It does show, however, that the prospect of free tuition inspires students to enroll in college who might not have considered it before; 15 percent of Chilean beneficiaries would otherwise not have sought a college education, even if they had access to a scholarship or loan, the University of Chile Student Federation Research Center reports. The government has found that Chileans who get free tuition are also slightly less likely to drop out than their classmates who don’t.
“For some families the assurance that they are not going to be facing any payment at all makes a difference in their willingness to take the chance and have their kid apply,” said Andrés Bernasconi, who studies gratuidad in his role as a professor at the Center for the Study of Educational Policy and Practice at the Pontifical Catholic University of Chile.
But gratuidad doesn’t cover other costs, including rent, food, books and transportation, which remain a barrier to lower-income students.
“To go to university you have to get there,” said Marcos Rojas Pino, who just finished medical school in Santiago. “So transport is important. [And] you have to eat.”
Most American free-tuition programs also don’t cover those expenses, according to a survey by The Education Trust. Because they don’t, two of the most ambitious free-college programs, in Tennessee and New York State, have failed to improve affordability for low-income students, a report by the Institute for Higher Education Policy contended.
In fact, that report found, in Tennessee it was higher-income students who benefited, getting an average of nearly $1,500 each to help them pay for college educations their families could already afford.
Similar criticism, that it helps the wrong people, have been leveled at gratuidad, in Chile. Because it also makes slightly wealthier students eligible for free tuition — students who went to better public high schools, and score higher on the PSU — an MIT economist projects that they’ll be more able to afford to enroll at the most selective universities, crowding out the lowest-income applicants from getting the best educations.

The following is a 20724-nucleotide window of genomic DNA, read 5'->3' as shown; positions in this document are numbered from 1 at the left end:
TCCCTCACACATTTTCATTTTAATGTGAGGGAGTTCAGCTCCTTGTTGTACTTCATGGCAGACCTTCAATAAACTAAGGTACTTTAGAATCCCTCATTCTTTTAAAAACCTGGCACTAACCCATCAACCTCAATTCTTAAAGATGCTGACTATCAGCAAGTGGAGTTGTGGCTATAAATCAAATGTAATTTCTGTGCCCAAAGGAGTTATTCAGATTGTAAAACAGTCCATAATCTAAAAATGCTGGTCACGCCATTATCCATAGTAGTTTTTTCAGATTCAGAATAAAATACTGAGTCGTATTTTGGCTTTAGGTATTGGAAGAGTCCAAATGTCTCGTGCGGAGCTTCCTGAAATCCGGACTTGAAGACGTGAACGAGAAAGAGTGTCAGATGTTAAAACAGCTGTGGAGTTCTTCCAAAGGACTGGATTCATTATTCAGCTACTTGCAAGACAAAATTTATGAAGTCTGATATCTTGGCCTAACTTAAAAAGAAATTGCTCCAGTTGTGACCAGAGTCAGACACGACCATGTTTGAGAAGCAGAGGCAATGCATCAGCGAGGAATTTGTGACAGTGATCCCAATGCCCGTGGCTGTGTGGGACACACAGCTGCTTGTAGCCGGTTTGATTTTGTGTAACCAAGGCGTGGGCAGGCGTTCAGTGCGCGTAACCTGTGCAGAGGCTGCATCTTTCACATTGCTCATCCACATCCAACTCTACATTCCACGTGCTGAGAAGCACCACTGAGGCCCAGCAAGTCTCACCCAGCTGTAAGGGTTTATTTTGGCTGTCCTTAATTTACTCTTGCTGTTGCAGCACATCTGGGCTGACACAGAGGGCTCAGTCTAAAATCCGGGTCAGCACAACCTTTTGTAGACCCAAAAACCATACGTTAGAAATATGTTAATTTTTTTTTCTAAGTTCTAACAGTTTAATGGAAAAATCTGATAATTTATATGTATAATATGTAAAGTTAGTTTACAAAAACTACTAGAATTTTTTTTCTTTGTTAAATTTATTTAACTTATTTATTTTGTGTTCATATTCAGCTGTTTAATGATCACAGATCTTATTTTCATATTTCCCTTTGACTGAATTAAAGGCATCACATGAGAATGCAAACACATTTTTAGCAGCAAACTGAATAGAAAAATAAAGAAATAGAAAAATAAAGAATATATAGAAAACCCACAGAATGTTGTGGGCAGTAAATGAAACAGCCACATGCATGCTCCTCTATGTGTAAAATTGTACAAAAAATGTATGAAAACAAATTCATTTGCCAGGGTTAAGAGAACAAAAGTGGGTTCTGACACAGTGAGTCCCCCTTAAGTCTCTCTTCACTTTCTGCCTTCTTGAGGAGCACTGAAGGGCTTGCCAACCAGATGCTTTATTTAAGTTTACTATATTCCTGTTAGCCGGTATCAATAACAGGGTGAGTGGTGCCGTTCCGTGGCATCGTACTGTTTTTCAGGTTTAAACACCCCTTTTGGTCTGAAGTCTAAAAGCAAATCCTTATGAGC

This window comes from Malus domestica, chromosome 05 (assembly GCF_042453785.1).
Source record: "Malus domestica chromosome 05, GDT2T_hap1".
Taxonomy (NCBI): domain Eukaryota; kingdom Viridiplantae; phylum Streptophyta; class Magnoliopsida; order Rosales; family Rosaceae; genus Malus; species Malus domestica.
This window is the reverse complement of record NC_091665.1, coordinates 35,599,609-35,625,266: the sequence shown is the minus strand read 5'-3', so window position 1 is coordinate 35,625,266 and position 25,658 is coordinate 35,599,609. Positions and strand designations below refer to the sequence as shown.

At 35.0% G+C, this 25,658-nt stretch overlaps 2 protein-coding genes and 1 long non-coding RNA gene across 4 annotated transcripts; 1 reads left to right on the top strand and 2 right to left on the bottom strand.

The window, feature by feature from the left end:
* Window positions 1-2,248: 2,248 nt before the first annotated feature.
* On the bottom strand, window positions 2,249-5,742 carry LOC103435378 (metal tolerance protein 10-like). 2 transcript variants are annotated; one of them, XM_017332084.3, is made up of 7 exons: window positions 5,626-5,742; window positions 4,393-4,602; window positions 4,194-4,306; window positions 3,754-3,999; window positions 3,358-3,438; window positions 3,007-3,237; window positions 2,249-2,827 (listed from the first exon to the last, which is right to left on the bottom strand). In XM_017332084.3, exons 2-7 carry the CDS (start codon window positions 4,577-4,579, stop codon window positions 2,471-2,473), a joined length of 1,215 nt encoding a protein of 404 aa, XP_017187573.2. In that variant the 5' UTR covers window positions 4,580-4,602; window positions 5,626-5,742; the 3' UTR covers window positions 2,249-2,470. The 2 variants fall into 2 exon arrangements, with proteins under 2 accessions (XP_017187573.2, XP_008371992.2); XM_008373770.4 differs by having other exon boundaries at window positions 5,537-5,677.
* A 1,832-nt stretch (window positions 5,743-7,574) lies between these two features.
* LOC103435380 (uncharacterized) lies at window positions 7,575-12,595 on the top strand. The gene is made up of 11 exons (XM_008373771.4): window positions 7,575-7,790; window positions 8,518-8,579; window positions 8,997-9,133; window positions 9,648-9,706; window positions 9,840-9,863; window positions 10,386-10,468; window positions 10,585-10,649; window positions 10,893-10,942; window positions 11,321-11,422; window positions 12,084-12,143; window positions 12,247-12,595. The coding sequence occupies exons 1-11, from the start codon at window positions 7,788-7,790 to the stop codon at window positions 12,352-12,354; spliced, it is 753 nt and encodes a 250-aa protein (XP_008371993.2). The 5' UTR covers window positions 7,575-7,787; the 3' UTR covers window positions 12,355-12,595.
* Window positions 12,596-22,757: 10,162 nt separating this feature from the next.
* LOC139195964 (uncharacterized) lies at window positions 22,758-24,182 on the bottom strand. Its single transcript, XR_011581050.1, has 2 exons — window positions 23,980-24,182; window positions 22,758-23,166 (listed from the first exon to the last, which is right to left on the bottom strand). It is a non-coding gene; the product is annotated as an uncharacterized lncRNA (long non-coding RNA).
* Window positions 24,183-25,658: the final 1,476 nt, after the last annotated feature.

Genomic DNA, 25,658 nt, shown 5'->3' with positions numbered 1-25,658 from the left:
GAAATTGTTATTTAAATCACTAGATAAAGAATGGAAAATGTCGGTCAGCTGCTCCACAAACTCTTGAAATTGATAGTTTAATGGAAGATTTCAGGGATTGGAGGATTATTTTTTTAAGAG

Meanwhile, Chilean private colleges, which can participate in gratuidad if they choose, are facing a financial squeeze because, as a condition of subsidizing it, the government limits the tuition they can charge. Some have closed. Many have decided to forgo the plan, since they have relatively high tuition and serve wealthier students whose families’ incomes are too high to qualify anyway.
The bottom line is that free tuition is appealing but, “It’s difficult, very difficult — more difficult than we thought it would be,” said Claudia Sanhueza, who served on some of the committees set up to implement gratuidad and is now director of the Center of Economics and Social Policy at the Universidad Mayor in Santiago.
Chile’s path to free tuition began with decisions by the authoritarian dictatorship that ruled the country from 1973 to 1990. It cut funding for public education — partly because the public universities were considered hotbeds of opposition — and the private sector was encouraged to step in.
Some of the private universities that opened in response took only the best and highest-income students who did well on the entrance exam and could afford to pay the price; others accepted anyone who applied and gave them comparatively poor educations that forced them into debt.